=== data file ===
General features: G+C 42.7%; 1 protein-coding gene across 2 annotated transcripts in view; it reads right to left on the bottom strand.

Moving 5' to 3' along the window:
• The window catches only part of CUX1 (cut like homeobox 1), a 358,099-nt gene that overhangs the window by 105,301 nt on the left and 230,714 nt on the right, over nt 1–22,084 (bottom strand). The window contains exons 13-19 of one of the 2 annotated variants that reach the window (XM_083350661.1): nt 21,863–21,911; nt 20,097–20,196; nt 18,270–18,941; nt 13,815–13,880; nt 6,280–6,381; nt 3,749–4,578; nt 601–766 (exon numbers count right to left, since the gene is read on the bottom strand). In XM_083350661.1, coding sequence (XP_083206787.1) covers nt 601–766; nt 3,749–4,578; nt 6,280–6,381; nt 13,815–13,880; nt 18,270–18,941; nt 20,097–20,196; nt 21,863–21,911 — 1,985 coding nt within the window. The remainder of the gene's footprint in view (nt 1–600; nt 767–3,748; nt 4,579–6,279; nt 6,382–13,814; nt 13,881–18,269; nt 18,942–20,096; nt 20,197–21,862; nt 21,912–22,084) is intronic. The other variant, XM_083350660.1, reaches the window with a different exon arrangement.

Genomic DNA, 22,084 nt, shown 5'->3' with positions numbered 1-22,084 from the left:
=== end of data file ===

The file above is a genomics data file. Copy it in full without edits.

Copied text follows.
General features: G+C 42.7%; 1 protein-coding gene across 2 annotated transcripts in view; it reads right to left on the bottom strand.

Moving 5' to 3' along the window:
• The window catches only part of CUX1 (cut like homeobox 1), a 358,099-nt gene that overhangs the window by 105,301 nt on the left and 230,714 nt on the right, over nt 1–22,084 (bottom strand). The window contains exons 13-19 of one of the 2 annotated variants that reach the window (XM_083350661.1): nt 21,863–21,911; nt 20,097–20,196; nt 18,270–18,941; nt 13,815–13,880; nt 6,280–6,381; nt 3,749–4,578; nt 601–766 (exon numbers count right to left, since the gene is read on the bottom strand). In XM_083350661.1, coding sequence (XP_083206787.1) covers nt 601–766; nt 3,749–4,578; nt 6,280–6,381; nt 13,815–13,880; nt 18,270–18,941; nt 20,097–20,196; nt 21,863–21,911 — 1,985 coding nt within the window. The remainder of the gene's footprint in view (nt 1–600; nt 767–3,748; nt 4,579–6,279; nt 6,382–13,814; nt 13,881–18,269; nt 18,942–20,096; nt 20,197–21,862; nt 21,912–22,084) is intronic. The other variant, XM_083350660.1, reaches the window with a different exon arrangement.

Genomic DNA, 22,084 nt, shown 5'->3' with positions numbered 1-22,084 from the left: